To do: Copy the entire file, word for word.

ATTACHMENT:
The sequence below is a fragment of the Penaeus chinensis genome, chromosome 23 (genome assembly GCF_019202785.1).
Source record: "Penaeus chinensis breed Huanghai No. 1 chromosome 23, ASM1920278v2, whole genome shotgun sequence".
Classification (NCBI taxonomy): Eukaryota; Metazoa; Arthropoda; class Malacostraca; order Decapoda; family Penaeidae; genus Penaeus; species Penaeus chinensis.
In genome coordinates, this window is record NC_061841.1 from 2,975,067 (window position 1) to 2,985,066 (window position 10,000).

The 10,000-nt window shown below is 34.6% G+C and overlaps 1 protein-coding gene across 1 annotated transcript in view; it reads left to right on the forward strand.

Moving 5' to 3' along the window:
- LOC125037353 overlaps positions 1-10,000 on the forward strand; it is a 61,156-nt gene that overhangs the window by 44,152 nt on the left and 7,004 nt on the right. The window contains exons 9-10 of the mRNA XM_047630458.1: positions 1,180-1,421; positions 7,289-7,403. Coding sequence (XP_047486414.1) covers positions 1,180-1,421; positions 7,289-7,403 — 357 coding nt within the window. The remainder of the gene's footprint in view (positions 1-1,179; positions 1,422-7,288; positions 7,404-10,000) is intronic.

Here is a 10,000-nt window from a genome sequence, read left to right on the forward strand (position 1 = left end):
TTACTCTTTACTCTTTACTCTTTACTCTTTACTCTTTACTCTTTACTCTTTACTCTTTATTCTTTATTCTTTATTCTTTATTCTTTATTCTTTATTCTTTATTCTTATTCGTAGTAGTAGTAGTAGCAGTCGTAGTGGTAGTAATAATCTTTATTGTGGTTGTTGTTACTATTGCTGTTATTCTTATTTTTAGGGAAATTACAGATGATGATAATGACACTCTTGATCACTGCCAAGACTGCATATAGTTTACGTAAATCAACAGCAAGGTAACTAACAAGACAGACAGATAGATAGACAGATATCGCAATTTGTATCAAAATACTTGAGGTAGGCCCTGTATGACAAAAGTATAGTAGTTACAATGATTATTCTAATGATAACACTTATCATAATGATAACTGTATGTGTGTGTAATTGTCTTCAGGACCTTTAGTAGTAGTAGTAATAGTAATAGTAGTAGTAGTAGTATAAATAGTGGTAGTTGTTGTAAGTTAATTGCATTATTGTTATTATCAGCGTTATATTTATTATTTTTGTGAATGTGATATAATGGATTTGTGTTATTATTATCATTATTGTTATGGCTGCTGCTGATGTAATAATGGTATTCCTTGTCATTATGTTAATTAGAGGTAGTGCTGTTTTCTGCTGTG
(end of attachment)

The sequence below is a fragment of the Penaeus chinensis genome, chromosome 23 (genome assembly GCF_019202785.1).
Source record: "Penaeus chinensis breed Huanghai No. 1 chromosome 23, ASM1920278v2, whole genome shotgun sequence".
Classification (NCBI taxonomy): Eukaryota; Metazoa; Arthropoda; class Malacostraca; order Decapoda; family Penaeidae; genus Penaeus; species Penaeus chinensis.
In genome coordinates, this window is record NC_061841.1 from 2,975,067 (window position 1) to 2,985,066 (window position 10,000).

The 10,000-nt window shown below is 34.6% G+C and overlaps 1 protein-coding gene across 1 annotated transcript in view; it reads left to right on the forward strand.

Moving 5' to 3' along the window:
- LOC125037353 overlaps positions 1-10,000 on the forward strand; it is a 61,156-nt gene that overhangs the window by 44,152 nt on the left and 7,004 nt on the right. The window contains exons 9-10 of the mRNA XM_047630458.1: positions 1,180-1,421; positions 7,289-7,403. Coding sequence (XP_047486414.1) covers positions 1,180-1,421; positions 7,289-7,403 — 357 coding nt within the window. The remainder of the gene's footprint in view (positions 1-1,179; positions 1,422-7,288; positions 7,404-10,000) is intronic.

Here is a 10,000-nt window from a genome sequence, read left to right on the forward strand (position 1 = left end):
TTACTCTTTACTCTTTACTCTTTACTCTTTACTCTTTACTCTTTACTCTTTACTCTTTATTCTTTATTCTTTATTCTTTATTCTTTATTCTTTATTCTTTATTCTTATTCGTAGTAGTAGTAGTAGCAGTCGTAGTGGTAGTAATAATCTTTATTGTGGTTGTTGTTACTATTGCTGTTATTCTTATTTTTAGGGAAATTACAGATGATGATAATGACACTCTTGATCACTGCCAAGACTGCATATAGTTTACGTAAATCAACAGCAAGGTAACTAACAAGACAGACAGATAGATAGACAGATATCGCAATTTGTATCAAAATACTTGAGGTAGGCCCTGTATGACAAAAGTATAGTAGTTACAATGATTATTCTAATGATAACACTTATCATAATGATAACTGTATGTGTGTGTAATTGTCTTCAGGACCTTTAGTAGTAGTAGTAATAGTAATAGTAGTAGTAGTAGTATAAATAGTGGTAGTTGTTGTAAGTTAATTGCATTATTGTTATTATCAGCGTTATATTTATTATTTTTGTGAATGTGATATAATGGATTTGTGTTATTATTATCATTATTGTTATGGCTGCTGCTGATGTAATAATGGTATTCCTTGTCATTATGTTAATTAGAGGTAGTGCTGTTTTCTGCTGTG